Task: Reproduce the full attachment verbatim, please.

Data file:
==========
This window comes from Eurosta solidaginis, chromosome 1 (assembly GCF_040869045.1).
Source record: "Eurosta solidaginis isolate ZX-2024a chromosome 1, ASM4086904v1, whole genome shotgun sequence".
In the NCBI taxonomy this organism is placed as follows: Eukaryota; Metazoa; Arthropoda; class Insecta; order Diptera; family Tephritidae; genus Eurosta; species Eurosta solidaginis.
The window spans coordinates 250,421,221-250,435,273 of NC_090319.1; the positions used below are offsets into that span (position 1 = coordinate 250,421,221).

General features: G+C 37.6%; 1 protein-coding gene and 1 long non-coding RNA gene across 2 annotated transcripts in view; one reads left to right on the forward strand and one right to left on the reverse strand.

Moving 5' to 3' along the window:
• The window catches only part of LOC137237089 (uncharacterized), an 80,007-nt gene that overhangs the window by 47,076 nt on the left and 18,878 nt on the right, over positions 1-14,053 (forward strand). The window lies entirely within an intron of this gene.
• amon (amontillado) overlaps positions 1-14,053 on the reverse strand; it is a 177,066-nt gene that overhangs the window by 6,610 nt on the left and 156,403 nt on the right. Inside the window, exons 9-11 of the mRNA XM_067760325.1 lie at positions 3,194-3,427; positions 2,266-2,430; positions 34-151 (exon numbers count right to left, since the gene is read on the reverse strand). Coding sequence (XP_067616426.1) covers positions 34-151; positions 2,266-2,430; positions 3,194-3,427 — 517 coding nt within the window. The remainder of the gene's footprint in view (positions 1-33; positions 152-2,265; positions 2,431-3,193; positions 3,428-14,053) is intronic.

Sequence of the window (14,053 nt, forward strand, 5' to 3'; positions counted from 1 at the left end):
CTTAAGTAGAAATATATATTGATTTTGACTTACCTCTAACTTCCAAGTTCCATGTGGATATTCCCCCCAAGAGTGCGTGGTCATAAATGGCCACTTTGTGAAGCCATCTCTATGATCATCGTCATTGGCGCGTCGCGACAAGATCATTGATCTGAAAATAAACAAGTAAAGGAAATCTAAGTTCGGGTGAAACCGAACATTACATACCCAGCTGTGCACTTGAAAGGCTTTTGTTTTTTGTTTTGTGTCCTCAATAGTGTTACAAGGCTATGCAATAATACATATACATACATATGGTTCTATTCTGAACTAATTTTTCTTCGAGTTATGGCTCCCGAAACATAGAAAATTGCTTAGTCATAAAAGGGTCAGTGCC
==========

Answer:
This window comes from Eurosta solidaginis, chromosome 1 (assembly GCF_040869045.1).
Source record: "Eurosta solidaginis isolate ZX-2024a chromosome 1, ASM4086904v1, whole genome shotgun sequence".
In the NCBI taxonomy this organism is placed as follows: Eukaryota; Metazoa; Arthropoda; class Insecta; order Diptera; family Tephritidae; genus Eurosta; species Eurosta solidaginis.
The window spans coordinates 250,421,221-250,435,273 of NC_090319.1; the positions used below are offsets into that span (position 1 = coordinate 250,421,221).

General features: G+C 37.6%; 1 protein-coding gene and 1 long non-coding RNA gene across 2 annotated transcripts in view; one reads left to right on the forward strand and one right to left on the reverse strand.

Moving 5' to 3' along the window:
• The window catches only part of LOC137237089 (uncharacterized), an 80,007-nt gene that overhangs the window by 47,076 nt on the left and 18,878 nt on the right, over positions 1-14,053 (forward strand). The window lies entirely within an intron of this gene.
• amon (amontillado) overlaps positions 1-14,053 on the reverse strand; it is a 177,066-nt gene that overhangs the window by 6,610 nt on the left and 156,403 nt on the right. Inside the window, exons 9-11 of the mRNA XM_067760325.1 lie at positions 3,194-3,427; positions 2,266-2,430; positions 34-151 (exon numbers count right to left, since the gene is read on the reverse strand). Coding sequence (XP_067616426.1) covers positions 34-151; positions 2,266-2,430; positions 3,194-3,427 — 517 coding nt within the window. The remainder of the gene's footprint in view (positions 1-33; positions 152-2,265; positions 2,431-3,193; positions 3,428-14,053) is intronic.

Sequence of the window (14,053 nt, forward strand, 5' to 3'; positions counted from 1 at the left end):
CTTAAGTAGAAATATATATTGATTTTGACTTACCTCTAACTTCCAAGTTCCATGTGGATATTCCCCCCAAGAGTGCGTGGTCATAAATGGCCACTTTGTGAAGCCATCTCTATGATCATCGTCATTGGCGCGTCGCGACAAGATCATTGATCTGAAAATAAACAAGTAAAGGAAATCTAAGTTCGGGTGAAACCGAACATTACATACCCAGCTGTGCACTTGAAAGGCTTTTGTTTTTTGTTTTGTGTCCTCAATAGTGTTACAAGGCTATGCAATAATACATATACATACATATGGTTCTATTCTGAACTAATTTTTCTTCGAGTTATGGCTCCCGAAACATAGAAAATTGCTTAGTCATAAAAGGGTCAGTGCC